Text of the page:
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Neuro-Bio-Behavioral Mechanisms of Placebo and Nocebo Responses: Implications for Clinical Trials and Clinical Practice.
Pharmacol Rev 2015; 67(3):697-730PR

Abstract

The placebo effect has often been considered a nuisance in basic and particularly clinical research. This view has gradually changed in recent years due to deeper insight into the neuro-bio-behavioral mechanisms steering both the placebo and nocebo responses, the evil twin of placebo. For the neuroscientist, placebo and nocebo responses have evolved as indispensable tools to understand brain mechanisms that link cognitive and emotional factors with symptom perception as well as peripheral physiologic systems and end organ functioning. For the clinical investigator, better understanding of the mechanisms driving placebo and nocebo responses allow the control of these responses and thereby help to more precisely define the efficacy of a specific pharmacological intervention. Finally, in the clinical context, the systematic exploitation of these mechanisms will help to maximize placebo responses and minimize nocebo responses for the patient's benefit. In this review, we summarize and critically examine the neuro-bio-behavioral mechanisms underlying placebo and nocebo responses that are currently known in terms of different diseases and physiologic systems. We subsequently elaborate on the consequences of this knowledge for pharmacological treatments of patients and the implications for pharmacological research, the training of healthcare professionals, and for the health care system and future research strategies on placebo and nocebo responses.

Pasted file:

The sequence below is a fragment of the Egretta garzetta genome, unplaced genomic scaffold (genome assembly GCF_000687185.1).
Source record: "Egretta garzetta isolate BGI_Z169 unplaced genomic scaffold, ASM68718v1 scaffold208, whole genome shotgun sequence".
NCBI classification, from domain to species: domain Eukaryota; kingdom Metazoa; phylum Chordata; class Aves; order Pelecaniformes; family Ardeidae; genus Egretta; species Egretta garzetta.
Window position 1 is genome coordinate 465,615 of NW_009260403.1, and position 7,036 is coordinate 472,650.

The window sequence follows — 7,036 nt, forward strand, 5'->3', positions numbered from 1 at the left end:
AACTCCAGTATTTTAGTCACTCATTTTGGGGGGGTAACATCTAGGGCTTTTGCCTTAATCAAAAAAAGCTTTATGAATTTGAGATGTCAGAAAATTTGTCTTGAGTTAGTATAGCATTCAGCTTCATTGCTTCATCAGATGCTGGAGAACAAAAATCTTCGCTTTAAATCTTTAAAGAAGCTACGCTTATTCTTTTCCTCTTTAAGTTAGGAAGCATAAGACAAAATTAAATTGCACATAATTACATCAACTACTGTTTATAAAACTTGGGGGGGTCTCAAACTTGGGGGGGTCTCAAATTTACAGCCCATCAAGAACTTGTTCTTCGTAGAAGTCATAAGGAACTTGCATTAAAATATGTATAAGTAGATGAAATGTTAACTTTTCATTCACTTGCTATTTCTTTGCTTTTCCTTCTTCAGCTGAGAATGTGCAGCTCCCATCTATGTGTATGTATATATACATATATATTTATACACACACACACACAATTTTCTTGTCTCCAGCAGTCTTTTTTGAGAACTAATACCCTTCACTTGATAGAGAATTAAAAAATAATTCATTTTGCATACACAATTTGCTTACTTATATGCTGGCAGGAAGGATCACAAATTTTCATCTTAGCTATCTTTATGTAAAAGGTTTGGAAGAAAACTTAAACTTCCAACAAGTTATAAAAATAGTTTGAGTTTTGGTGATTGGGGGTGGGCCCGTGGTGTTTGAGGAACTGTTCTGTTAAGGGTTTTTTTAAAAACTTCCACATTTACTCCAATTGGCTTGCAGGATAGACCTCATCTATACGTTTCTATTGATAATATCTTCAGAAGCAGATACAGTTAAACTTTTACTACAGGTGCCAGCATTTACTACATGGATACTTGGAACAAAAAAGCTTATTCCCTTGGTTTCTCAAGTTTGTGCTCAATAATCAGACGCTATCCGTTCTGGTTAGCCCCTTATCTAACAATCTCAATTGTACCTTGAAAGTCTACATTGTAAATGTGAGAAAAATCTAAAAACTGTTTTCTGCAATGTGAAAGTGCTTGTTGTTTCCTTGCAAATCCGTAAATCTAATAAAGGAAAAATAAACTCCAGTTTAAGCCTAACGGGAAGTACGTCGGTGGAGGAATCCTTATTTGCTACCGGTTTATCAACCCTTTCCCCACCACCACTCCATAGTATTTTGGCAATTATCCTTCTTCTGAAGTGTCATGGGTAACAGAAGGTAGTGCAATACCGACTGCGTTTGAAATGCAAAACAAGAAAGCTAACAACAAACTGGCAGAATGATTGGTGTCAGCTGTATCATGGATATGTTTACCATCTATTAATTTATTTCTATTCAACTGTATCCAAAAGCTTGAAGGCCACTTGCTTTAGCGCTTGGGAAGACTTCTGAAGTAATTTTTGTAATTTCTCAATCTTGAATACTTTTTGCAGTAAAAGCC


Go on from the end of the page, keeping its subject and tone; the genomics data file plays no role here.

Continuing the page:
Authors+Show Affiliations

Institute of Medical Psychology and Behavioral Immunobiology (M.S.) and Department of Neurology (U.B.), University Clinic Essen, Essen, Germany; Department of Internal Medicine VI, Psychosomatic Medicine, University Hospital Tübingen, Tübingen, Germany (P.E.); and Department of Psychology, University of Marburg, Marburg, Germany (W.R.) manfred.schedlowski@uk-essen.de.Institute of Medical Psychology and Behavioral Immunobiology (M.S.) and Department of Neurology (U.B.), University Clinic Essen, Essen, Germany; Department of Internal Medicine VI, Psychosomatic Medicine, University Hospital Tübingen, Tübingen, Germany (P.E.); and Department of Psychology, University of Marburg, Marburg, Germany (W.R.).Institute of Medical Psychology and Behavioral Immunobiology (M.S.) and Department of Neurology (U.B.), University Clinic Essen, Essen, Germany; Department of Internal Medicine VI, Psychosomatic Medicine, University Hospital Tübingen, Tübingen, Germany (P.E.); and Department of Psychology, University of Marburg, Marburg, Germany (W.R.).Institute of Medical Psychology and Behavioral Immunobiology (M.S.) and Department of Neurology (U.B.), University Clinic Essen, Essen, Germany; Department of Internal Medicine VI, Psychosomatic Medicine, University Hospital Tübingen, Tübingen, Germany (P.E.); and Department of Psychology, University of Marburg, Marburg, Germany (W.R.).

Pub Type(s)

Journal Article
Research Support, Non-U.S. Gov't